The “new age” of internet and dispersed private data is not so new anymore but that doesn’t mean the law has caught up. A few years ago, plaintiffs’ cases naming defendants like Google, Apple, and Facebook were at an all-time high but now, plaintiffs firms aren’t interested anymore. According to a report in The Recorder, a San Francisco based legal newspaper, privacy lawsuits against these three digital behemoths have dropped from upwards of thirty cases in the Northern District of California i 2012 to less than five in 2015.
Continue Reading The Data is In… Privacy Internet Lawsuits are Out

A recent District of Nevada ruling could cause issues for consumers in data breach class action cases moving forward. On June 1, 2015, the court ruled that a consumer class action against Zappos.com Inc. could not proceed because the class did not state “instances of actual identity theft or fraud.” The suit was brought as a result of a 2012 data breach where Zappos’ customers’ personal information was stolen, including names, passwords, addresses, and phone numbers. Even though the information was stolen, the court dismissed the case because the class could not prove that they had been materially harmed and had no other standing under Article III.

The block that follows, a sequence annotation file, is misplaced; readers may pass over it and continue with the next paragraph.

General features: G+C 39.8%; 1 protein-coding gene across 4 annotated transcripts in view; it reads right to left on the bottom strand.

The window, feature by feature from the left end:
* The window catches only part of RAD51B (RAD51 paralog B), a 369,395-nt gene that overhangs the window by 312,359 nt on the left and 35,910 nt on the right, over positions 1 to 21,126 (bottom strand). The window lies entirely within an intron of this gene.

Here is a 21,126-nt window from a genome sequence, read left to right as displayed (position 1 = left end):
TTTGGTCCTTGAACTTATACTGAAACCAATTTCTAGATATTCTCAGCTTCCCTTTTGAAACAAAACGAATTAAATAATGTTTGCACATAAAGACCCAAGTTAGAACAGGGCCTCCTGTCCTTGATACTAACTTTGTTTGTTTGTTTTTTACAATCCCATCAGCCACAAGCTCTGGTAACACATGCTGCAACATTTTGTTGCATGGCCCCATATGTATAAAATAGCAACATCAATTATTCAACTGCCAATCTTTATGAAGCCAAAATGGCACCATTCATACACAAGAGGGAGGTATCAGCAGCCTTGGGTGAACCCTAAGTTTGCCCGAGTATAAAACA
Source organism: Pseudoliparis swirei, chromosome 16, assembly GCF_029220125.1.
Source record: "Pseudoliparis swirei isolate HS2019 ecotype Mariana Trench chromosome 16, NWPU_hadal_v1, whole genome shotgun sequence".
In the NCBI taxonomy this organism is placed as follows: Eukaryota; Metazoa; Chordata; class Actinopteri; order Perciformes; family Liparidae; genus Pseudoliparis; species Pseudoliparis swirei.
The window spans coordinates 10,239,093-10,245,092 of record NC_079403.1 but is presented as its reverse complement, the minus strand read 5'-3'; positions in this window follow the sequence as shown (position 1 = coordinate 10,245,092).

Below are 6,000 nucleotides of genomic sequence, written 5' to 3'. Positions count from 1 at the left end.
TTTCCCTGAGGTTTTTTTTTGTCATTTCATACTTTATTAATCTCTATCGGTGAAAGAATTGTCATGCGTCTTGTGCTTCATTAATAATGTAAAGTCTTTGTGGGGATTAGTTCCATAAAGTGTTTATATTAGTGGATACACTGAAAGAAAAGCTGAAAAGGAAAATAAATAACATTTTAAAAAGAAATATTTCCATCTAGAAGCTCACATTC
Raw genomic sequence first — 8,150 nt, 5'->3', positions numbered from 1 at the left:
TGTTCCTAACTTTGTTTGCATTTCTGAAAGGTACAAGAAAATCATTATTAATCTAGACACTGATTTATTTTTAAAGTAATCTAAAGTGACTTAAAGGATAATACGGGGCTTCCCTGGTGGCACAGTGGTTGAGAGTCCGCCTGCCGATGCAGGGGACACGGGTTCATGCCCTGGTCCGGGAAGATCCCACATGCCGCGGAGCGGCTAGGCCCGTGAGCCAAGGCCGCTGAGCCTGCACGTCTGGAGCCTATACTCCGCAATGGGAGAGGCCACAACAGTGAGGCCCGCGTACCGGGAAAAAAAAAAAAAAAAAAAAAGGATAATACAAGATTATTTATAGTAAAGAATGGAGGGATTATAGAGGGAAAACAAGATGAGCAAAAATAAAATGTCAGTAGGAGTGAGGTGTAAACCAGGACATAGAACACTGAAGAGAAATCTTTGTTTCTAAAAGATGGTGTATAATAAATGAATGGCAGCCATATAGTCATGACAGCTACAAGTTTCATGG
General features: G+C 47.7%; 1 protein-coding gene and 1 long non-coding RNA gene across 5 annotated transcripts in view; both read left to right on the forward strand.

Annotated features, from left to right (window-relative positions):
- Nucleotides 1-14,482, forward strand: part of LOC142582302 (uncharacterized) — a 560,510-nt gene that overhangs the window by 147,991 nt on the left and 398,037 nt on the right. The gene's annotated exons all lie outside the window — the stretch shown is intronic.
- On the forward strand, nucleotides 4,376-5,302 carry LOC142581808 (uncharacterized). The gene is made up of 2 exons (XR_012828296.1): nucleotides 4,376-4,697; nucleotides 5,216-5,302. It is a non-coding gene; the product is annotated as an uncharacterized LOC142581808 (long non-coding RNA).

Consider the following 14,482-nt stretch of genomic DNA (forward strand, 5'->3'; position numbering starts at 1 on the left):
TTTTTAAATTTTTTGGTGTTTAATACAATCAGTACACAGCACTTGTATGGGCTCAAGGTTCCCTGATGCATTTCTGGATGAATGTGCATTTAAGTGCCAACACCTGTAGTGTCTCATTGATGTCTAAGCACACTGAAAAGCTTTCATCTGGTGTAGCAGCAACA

Continue Reading Further Thoughts on Data Breaches and Article III Standing